> Is meaningless because all of mathematics is algebra

Well, the paper (page 4) goes into some detail, providing a list of most/all the formulas provided in an (excellent) introductory text, Intro Stats by De Veaux et al, and arguing that these specific formulas should not be taught. It is not that these formulas are evil or wrong. A second or third course might well cover them. My argument is that they don’t belong in an intro course.

I’m pretty much at the other extreme from lehalle and some others here. I’ve taught the one semester stat course (both undergrad and MBA) for more than 20 years with no math beyond simple algebra. I have disagreements with my colleagues who still insist that students should compute a standard deviation from a data set with n=10 before using the computer to look at variability. I’m still not convinced that the computation by hand (and yes, it is simple algebra) is worthwhile. Now, the latest trend as people start removing the mathematics is to replace it with programming. So, let me make this more controversial – I think the intro stats course need not use any programming! I know this will be a minority view here, and I am not going to use the words “should not” but I have taught the intro course for more than 20 years without using any explicit programming (I use JMP, and of course, there is a script behind the scenes).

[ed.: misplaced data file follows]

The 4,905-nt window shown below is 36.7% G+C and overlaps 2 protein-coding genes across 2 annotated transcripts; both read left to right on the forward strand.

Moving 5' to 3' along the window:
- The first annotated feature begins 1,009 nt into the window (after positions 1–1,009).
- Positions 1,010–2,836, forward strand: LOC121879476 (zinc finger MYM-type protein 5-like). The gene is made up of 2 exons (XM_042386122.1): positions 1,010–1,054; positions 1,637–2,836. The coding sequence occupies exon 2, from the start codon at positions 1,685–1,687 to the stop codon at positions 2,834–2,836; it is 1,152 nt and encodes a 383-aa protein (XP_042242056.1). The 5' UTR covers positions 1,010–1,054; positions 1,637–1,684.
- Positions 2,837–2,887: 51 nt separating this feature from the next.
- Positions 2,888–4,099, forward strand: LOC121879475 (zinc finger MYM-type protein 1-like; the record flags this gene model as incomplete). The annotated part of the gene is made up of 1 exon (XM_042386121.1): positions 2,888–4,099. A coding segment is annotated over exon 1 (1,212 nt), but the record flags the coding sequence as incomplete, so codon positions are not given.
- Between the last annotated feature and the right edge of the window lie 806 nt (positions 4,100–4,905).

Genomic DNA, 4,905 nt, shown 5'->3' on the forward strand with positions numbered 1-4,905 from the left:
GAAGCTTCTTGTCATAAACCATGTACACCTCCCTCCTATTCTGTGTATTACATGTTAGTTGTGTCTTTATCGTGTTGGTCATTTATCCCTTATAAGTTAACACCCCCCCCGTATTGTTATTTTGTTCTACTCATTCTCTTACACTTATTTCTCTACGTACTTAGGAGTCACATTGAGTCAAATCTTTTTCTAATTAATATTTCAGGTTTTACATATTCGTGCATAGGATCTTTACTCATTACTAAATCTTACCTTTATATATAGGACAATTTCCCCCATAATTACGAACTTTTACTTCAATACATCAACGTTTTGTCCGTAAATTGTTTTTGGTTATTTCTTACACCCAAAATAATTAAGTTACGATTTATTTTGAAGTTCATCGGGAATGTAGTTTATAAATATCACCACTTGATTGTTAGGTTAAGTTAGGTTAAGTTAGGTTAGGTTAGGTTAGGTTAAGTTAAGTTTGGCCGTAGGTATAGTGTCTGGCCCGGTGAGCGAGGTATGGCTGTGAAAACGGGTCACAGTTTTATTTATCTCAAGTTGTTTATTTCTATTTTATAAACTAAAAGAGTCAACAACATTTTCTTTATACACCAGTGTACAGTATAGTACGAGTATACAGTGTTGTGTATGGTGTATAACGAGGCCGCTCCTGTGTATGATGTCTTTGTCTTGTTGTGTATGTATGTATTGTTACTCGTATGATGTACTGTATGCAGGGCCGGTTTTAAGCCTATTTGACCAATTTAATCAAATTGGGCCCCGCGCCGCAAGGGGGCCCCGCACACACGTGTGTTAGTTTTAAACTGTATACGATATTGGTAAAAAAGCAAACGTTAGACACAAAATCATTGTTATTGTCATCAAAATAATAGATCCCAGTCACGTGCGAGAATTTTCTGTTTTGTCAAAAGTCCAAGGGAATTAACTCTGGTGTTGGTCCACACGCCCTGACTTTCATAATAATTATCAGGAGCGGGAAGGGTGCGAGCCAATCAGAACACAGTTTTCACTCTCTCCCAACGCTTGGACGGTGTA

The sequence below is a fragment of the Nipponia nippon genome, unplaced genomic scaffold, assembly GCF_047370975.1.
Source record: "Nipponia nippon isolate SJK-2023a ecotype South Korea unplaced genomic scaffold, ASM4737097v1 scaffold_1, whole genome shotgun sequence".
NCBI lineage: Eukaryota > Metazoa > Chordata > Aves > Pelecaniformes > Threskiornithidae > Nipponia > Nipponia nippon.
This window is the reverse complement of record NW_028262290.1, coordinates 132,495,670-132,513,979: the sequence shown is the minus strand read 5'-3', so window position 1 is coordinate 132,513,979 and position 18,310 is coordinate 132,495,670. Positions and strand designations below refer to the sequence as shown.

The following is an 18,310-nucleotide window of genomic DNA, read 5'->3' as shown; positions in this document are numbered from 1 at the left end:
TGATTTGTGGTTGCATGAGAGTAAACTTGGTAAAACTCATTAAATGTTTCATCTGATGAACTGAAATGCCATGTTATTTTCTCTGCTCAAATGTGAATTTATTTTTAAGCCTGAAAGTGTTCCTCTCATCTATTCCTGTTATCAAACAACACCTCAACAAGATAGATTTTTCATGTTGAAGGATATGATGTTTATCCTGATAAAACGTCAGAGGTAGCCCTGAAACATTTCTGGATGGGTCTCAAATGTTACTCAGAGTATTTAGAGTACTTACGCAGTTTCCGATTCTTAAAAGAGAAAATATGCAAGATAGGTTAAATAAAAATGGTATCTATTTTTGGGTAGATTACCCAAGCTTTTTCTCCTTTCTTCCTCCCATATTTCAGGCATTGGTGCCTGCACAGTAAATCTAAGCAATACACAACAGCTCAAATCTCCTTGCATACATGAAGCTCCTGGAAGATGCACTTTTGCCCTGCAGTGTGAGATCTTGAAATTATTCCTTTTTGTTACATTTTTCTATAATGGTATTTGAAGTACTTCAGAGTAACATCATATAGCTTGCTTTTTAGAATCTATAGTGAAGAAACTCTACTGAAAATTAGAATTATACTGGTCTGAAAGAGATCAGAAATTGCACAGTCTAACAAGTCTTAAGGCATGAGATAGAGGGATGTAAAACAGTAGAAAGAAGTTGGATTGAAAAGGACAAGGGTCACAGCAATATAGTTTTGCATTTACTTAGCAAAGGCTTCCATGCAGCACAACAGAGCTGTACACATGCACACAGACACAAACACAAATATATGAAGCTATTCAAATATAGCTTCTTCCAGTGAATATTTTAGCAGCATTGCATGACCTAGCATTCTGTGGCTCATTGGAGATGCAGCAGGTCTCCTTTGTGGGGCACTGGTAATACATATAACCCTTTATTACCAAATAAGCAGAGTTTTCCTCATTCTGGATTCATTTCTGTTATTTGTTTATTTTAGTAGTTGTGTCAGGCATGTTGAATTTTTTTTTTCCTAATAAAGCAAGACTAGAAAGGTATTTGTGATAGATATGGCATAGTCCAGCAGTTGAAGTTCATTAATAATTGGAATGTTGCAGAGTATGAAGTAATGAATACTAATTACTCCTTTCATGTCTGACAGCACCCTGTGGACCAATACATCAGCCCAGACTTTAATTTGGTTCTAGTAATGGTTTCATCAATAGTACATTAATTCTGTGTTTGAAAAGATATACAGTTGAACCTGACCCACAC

I accept that programming is an essential part of stats education – but I don’t accept that it is a necessary part of the intro stats course. I here statements like we shouldn’t teach methods such as boosted trees without opening the black box by having students use programming (it was R until a few years ago, now it is mostly Python). But writing the code to implement a boosted tree in R or Python (or JMP, for that matter) is just as much of a black box as clicking on a command to execute a boosted tree. Programming does not open the black box – it does provide useful skills in logic and workflow, but in itself it does not provide any insight into what goes on in the black box.